"A river is more than an amenity, it is a treasure."
-Oliver Wendell Holmes writing for the majority in New Jersey v. New York
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Old 08-01-2007   #6
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Winter Park, Colorado
Paddling Since: 1996
Join Date: Jun 2005
Posts: 110

This past spring, it seemed like every Fraser Valley river rat (except me ) went on a trip down the Grand Canyon, which is my dream river trip. It's not that I wasn't invited, but since I work at the Medical Clinic located at the base of Winter Park Resort, March is not the time for me to take off 3+ weeks if I intend to have a job when I return!

Instead, since I managed to score a 3/25 Salt River permit, I channeled my energies into putting that trip together instead. It came together well mid-February, but the low flows and lack of snowpack caused four of my invitees to back out the week that we left (argh!) Everyone had some doubt as to what we'd find when we arrived at the put-in but we didn't care - we were prepared and running it! As it turned out, it had rained hard for several days prior to our arrival and the flow was better than expected!

This being my fourth season running my own raft, I am still the rookie and am fairly certain several of the folks on this trip were counting on me for comic relief (and rescue practice ).

Knowing there were 29 Class II-IV rapids in the first 42 miles, I was a nervous wreck at the put-in, certain I'd hit the wall directly below the put-in or flip somewhere along the way, but to my surprise, I did fine the first day. The second day, after 3-4 miles, I couldn't shake the feeling I wanted to puke, so I turned my boat over to a competent boater who was riding as a passenger on another boat. That night, I felt ashamed, but thought I'd done the right thing, safety first and all that crap.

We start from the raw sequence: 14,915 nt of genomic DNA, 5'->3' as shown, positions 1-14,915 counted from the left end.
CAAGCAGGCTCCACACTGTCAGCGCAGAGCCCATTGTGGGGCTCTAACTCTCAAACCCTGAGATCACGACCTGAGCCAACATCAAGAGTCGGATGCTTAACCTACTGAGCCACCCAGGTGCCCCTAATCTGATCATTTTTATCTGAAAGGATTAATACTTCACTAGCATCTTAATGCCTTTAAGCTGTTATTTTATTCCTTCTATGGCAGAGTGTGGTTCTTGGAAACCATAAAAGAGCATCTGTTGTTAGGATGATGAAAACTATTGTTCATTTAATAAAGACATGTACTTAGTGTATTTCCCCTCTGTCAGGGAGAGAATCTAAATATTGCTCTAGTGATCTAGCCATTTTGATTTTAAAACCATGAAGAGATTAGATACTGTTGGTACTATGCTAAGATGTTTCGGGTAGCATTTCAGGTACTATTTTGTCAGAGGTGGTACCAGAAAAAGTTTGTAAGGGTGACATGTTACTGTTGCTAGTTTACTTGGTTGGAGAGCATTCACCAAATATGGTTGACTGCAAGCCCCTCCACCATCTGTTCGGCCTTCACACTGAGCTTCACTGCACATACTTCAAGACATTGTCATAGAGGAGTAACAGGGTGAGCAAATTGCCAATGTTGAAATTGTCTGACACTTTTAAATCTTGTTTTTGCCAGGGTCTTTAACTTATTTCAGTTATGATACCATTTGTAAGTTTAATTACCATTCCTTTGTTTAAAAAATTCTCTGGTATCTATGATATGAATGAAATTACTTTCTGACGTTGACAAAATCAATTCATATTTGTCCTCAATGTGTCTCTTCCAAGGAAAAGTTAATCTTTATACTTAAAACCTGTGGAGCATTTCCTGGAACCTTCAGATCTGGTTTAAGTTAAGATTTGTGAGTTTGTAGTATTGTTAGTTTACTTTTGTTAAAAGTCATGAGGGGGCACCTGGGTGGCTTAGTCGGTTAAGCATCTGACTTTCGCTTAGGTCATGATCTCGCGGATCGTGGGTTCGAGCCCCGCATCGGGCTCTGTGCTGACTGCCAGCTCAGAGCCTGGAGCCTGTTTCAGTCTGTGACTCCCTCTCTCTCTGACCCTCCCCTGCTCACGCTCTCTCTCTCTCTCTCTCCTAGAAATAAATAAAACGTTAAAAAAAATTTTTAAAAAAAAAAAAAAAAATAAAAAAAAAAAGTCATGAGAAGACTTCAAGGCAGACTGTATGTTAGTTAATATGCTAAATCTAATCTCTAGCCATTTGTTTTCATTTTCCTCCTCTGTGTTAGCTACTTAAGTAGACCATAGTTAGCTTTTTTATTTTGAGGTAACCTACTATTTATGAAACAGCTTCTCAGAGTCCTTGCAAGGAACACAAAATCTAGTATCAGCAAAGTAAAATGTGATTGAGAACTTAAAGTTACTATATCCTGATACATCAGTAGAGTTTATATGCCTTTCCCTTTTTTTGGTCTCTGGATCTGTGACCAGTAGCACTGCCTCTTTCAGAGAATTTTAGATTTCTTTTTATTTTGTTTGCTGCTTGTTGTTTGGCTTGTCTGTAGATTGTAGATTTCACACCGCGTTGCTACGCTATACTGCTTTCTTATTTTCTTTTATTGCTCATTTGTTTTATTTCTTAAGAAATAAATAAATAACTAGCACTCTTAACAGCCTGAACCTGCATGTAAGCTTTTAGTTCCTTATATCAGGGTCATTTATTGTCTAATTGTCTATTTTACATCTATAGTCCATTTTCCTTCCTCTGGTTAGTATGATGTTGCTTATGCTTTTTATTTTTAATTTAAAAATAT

That was before the whiskey started flowing. The next morning, I was still quite drunk and, as the other boater was preparing to re-rig my entire boat to his liking, I announced that I was going to go ahead and get back behind the oars. I still wanted to puke, but after running the first few rapids cleanly, I was confident that I could run the rest just fine, which I did - got a little tossed in Corkscrew just below Quartzite (ACED IT ), but other than that, we all made it fine.

A most welcome layover at Cherry Creek came after the BIG RAPID day and we partied hard in celebration of our accomplishments.

Since that trip in March, I've done the Yampa (swam Warm Springs with my oar in hand ), Deso, the Fraser, the Ark, Upper Blue and multiple Upper Colorado trips and whenever that feeling of wanting to puke starts in, I remember that victorious run down the Salt (as it turns out, it hit 2100 cfs on the BIG RAPID day) and I (almost) enjoy the adrenalin rush! I'll keep this in mind when I face Lucifer Rock (Gates of Lodore) this coming Monday and Skull (Westwater) Labor Day weekend
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Old 08-01-2007   #7
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Summit, Colorado
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Damn! How the hell do you pull all these permits? I've been trying to get Lodore permit for years.